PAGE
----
Joe Strummer: The Future is Unwritten

Review by © Jane Freebury

Unless I blinked and missed it, there wasn’t a subtitle or intertitle in sight during this two-hour tribute to the late Joe Strummer, the lead singer and lyricist for the British punk rock band The Clash during the 1970s and 80s. Someone at one point said their sound was the roar of the city. A good metaphor, I think.

It would be easy to get lost on the tide of information if it wasn’t expertly put together. However, this remarkable documentary journey through several decades of popular culture – and the lifetime of one of its leading figures – is smoothly and expertly orchestrated by director Julien Temple, who did such a good job with The Filth and the Fury doco on the Sex Pistols some years back.

Strummer died in 2002 at the age of 50, unexpectedly and of natural causes, the film is at pains to point out. By all account he was a complex man who tried to make sense of his contradictions. The son of a diplomat and a former public schoolboy, he became one of the founders of punk. An art-school ‘malingerer’ and a ‘mouthy little git’, he went on to make good, but when he was at the height of his fame he was dismayed by his success. At least, that’s what he says, though others would disagree.

His early life is told with snippets of home movies, images from abroad where the family lived on postings, clips from movies like Animal Farm and Lindsay Anderson’s public school drama If, and other fragments that build a mosaic of influences the singer was exposed to from a young age.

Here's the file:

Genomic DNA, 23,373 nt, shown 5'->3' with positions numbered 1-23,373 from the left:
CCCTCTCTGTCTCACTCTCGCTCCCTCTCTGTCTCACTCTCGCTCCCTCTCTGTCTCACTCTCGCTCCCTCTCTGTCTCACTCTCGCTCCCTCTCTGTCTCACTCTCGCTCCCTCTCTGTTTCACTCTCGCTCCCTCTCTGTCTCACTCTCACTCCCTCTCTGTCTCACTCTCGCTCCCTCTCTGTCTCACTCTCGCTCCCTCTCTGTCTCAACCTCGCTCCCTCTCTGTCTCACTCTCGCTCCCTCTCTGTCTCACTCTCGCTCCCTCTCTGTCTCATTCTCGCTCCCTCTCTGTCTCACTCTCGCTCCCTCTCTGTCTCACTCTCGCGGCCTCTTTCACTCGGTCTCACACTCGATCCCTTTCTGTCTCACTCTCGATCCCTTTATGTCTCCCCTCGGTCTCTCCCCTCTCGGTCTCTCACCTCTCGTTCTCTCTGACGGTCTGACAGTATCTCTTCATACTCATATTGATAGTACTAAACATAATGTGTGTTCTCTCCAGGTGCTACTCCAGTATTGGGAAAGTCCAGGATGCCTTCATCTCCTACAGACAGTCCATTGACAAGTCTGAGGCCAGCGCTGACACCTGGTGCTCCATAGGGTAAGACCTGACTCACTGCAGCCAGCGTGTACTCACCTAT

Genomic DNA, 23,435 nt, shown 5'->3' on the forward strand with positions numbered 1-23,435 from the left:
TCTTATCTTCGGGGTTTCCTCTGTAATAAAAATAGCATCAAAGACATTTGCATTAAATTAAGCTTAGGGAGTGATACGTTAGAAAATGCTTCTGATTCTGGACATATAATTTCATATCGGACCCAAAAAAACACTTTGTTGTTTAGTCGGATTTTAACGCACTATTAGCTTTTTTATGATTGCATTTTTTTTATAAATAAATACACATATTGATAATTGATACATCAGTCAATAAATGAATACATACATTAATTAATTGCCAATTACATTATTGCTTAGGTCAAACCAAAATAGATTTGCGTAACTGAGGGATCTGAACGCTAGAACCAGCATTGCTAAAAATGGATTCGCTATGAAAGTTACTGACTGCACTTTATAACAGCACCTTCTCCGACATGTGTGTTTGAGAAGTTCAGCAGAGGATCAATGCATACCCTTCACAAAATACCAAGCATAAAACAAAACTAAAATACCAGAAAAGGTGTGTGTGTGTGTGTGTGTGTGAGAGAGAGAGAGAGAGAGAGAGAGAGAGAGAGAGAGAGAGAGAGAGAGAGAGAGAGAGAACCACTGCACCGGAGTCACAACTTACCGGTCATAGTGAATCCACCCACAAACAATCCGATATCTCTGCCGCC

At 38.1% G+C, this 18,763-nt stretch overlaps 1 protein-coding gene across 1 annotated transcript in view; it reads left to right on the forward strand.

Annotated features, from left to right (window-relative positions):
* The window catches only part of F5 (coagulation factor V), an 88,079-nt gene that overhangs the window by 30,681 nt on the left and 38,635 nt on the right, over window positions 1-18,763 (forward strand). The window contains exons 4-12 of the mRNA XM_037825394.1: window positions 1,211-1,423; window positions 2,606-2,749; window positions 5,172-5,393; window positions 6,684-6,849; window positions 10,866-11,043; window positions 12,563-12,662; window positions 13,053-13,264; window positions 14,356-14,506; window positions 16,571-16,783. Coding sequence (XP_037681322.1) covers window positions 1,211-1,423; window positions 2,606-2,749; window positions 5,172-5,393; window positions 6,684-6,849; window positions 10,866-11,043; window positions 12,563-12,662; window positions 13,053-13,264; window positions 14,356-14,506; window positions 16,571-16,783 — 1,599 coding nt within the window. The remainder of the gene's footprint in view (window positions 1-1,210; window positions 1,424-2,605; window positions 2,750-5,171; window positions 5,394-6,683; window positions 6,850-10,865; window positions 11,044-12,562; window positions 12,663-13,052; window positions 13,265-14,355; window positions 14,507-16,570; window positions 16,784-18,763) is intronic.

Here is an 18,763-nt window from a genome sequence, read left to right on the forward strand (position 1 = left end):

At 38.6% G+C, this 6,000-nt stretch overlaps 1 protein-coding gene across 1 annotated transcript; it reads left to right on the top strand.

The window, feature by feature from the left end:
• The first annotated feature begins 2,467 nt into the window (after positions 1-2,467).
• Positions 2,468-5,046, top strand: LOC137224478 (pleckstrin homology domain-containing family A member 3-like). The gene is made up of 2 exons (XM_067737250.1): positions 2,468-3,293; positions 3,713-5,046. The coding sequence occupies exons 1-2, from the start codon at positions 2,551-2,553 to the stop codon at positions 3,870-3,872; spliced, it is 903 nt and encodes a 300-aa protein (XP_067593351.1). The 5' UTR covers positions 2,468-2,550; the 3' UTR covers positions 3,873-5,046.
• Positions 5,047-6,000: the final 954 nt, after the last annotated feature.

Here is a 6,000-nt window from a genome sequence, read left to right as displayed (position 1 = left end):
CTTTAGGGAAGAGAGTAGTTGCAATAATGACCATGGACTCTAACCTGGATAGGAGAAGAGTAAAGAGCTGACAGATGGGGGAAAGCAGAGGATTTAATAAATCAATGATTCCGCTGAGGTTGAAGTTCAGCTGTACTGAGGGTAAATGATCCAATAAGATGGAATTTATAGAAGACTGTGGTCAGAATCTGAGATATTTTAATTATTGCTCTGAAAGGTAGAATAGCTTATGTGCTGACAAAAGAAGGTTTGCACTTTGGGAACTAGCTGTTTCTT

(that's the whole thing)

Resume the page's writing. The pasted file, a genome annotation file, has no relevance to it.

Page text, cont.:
When he and his elder brother were still in short pants their parents sent them ‘home’ to boarding school in England. It was where the revolt began for Strummer and school grades were abysmal, though he did enjoy Scouts and took a penchant for building campfires for community get-togethers into later life. It is the motif throughout the film, with interviews from friends and acquaintances recorded at gatherings around communal campfires.

Celebrities like Steve Buscemi, Johnny Depp, John Cusack appear in the glow of firelight – somewhere above Los Angeles by the look of it – to talk about the influence Strummer had on their world. Another campfire near the Thames with the squatters, former partners and friends from the years prior to international fame give other insights.

If this film were hagiography, it would be strictly for the converted, but it is a documentary in the best sense – observational, dispassionate and really well researched – and it is terrifically well made.

4 stars